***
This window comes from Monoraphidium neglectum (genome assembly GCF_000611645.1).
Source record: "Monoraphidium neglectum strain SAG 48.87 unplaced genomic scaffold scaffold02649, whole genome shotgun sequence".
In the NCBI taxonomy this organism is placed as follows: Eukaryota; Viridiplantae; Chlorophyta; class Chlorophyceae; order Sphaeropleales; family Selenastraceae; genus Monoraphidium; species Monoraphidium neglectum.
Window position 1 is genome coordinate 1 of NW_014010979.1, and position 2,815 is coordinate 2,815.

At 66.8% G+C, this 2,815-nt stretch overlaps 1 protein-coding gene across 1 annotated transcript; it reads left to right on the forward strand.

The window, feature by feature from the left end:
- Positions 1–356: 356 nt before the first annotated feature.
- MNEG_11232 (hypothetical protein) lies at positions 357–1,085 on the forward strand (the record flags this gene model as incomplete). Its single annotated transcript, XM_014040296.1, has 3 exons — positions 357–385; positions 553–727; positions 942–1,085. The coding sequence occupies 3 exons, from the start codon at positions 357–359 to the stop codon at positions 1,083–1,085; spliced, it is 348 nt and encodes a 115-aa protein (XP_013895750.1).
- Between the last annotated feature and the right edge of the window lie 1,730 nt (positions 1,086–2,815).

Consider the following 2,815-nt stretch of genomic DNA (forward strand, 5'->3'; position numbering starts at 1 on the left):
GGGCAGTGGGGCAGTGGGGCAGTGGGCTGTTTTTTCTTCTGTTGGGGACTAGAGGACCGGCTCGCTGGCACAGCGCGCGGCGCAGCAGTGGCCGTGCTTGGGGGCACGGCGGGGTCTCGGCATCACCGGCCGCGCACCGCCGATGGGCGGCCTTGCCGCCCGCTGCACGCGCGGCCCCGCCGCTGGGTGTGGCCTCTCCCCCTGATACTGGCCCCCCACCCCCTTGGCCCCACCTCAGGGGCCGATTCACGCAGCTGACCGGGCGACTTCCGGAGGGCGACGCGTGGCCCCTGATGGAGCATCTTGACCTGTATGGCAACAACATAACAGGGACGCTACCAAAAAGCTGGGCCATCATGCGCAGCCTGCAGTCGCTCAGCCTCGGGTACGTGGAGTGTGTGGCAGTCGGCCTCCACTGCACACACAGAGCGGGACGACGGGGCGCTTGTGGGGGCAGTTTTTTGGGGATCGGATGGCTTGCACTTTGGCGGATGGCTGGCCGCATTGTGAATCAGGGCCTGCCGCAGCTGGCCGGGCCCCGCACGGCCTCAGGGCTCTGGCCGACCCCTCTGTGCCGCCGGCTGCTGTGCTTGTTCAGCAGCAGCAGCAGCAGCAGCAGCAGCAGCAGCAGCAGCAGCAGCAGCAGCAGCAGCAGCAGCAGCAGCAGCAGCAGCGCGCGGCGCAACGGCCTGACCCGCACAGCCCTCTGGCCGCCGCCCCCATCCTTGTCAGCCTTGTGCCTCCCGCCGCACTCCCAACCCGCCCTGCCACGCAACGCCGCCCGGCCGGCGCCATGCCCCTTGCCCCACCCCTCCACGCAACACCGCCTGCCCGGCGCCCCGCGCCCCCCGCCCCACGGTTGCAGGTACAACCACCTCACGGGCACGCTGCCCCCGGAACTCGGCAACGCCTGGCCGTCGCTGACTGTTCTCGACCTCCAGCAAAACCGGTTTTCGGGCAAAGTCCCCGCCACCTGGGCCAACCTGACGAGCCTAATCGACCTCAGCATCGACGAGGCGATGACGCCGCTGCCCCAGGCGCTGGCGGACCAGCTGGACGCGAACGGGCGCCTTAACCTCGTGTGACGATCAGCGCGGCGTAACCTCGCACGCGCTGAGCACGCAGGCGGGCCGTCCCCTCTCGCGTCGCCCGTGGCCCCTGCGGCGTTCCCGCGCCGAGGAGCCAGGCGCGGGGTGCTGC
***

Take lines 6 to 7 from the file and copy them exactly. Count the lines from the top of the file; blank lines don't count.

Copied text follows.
The window, feature by feature from the left end:
- Positions 1–356: 356 nt before the first annotated feature.